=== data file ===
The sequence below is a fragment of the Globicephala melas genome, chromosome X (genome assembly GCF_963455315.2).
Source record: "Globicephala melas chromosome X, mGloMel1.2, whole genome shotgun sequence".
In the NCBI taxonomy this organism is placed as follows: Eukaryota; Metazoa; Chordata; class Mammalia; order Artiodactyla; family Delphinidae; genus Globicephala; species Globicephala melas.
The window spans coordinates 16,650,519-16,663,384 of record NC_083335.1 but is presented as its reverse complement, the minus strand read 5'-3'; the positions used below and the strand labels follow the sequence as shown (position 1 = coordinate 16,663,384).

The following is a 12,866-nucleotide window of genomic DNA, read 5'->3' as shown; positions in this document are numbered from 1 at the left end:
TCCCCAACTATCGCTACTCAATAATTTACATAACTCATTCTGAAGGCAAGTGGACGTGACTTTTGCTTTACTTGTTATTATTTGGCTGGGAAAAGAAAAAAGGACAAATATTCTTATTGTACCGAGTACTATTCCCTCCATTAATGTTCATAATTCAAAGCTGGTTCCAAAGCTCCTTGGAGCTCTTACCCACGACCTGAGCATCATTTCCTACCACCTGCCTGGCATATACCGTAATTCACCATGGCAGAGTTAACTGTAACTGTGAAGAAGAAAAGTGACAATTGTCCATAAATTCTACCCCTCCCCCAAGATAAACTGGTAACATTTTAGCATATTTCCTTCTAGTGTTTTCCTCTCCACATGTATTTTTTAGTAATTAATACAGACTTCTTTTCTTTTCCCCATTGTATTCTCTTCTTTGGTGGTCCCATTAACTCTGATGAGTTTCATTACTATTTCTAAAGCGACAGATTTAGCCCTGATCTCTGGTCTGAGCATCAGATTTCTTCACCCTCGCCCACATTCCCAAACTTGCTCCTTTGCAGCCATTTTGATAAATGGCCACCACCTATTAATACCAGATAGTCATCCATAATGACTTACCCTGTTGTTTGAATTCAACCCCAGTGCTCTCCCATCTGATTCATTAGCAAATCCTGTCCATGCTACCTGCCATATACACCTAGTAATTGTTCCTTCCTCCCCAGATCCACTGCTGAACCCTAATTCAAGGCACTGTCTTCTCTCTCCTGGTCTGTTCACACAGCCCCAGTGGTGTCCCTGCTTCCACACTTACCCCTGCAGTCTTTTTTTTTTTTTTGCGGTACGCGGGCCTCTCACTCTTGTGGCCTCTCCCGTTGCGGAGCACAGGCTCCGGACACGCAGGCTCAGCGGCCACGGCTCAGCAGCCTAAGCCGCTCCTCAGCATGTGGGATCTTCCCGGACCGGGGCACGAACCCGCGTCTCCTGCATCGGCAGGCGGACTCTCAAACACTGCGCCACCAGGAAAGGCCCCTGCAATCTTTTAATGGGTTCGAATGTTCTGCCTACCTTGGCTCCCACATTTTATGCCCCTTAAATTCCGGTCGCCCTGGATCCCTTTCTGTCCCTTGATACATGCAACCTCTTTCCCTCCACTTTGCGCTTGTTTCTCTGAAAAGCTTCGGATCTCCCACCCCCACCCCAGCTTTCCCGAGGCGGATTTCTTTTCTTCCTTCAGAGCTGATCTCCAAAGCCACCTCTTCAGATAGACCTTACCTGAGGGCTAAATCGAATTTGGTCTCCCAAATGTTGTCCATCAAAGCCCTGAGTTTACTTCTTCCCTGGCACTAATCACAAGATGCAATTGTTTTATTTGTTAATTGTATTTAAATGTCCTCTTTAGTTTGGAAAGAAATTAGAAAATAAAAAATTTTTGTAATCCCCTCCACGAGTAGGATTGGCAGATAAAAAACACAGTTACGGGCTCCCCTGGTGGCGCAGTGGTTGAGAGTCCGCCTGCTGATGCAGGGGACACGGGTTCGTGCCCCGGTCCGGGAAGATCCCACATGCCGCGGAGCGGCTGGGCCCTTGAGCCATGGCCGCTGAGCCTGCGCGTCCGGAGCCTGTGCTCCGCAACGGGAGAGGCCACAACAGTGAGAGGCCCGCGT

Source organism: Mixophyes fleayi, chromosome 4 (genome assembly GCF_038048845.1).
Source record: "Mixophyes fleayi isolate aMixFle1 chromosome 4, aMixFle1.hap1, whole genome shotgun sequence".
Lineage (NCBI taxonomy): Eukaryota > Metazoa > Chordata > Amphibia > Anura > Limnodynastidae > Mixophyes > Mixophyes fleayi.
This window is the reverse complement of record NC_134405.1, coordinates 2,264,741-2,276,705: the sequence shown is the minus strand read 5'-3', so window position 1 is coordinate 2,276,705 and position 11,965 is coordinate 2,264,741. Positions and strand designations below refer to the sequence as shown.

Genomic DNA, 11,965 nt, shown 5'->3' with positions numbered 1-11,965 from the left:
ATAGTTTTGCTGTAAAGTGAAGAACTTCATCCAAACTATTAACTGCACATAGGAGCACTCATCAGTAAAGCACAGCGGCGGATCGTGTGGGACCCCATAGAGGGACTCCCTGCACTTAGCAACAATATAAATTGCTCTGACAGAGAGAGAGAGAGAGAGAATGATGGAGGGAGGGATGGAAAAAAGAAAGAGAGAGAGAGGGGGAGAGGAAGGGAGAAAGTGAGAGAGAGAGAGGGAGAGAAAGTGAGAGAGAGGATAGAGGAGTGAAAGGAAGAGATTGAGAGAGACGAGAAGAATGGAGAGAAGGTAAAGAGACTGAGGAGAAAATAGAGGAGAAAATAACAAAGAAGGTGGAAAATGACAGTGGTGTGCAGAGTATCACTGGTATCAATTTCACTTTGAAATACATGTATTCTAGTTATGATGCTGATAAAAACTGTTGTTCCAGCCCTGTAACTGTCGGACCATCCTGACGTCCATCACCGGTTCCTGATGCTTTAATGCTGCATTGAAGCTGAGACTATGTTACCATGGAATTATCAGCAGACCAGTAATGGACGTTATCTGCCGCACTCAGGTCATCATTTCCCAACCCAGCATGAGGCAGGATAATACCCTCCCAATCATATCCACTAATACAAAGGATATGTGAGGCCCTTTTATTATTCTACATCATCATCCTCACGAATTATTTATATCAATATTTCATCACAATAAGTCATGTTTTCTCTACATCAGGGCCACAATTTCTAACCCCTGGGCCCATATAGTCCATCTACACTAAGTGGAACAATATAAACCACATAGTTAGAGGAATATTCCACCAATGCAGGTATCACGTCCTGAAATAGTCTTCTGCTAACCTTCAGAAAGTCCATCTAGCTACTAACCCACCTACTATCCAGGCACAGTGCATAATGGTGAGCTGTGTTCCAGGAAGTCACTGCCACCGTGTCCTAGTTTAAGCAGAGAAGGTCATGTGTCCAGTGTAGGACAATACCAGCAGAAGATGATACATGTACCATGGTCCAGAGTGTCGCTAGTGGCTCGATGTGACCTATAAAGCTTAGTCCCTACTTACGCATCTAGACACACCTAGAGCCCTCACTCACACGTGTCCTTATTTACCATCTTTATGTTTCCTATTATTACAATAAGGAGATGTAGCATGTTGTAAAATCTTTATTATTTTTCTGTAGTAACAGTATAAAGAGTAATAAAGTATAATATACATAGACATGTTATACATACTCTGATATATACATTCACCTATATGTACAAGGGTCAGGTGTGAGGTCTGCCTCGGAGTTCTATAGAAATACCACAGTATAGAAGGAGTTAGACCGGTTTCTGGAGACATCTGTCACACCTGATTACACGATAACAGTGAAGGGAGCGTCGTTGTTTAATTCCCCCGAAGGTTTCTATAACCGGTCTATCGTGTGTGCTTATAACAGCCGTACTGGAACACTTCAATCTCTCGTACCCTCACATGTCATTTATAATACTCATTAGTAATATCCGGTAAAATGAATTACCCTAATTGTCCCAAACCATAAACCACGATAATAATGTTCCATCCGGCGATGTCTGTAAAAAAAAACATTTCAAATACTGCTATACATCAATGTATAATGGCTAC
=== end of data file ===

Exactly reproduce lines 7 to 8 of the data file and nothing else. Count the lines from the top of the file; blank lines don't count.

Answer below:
Source organism: Mixophyes fleayi, chromosome 4 (genome assembly GCF_038048845.1).
Source record: "Mixophyes fleayi isolate aMixFle1 chromosome 4, aMixFle1.hap1, whole genome shotgun sequence".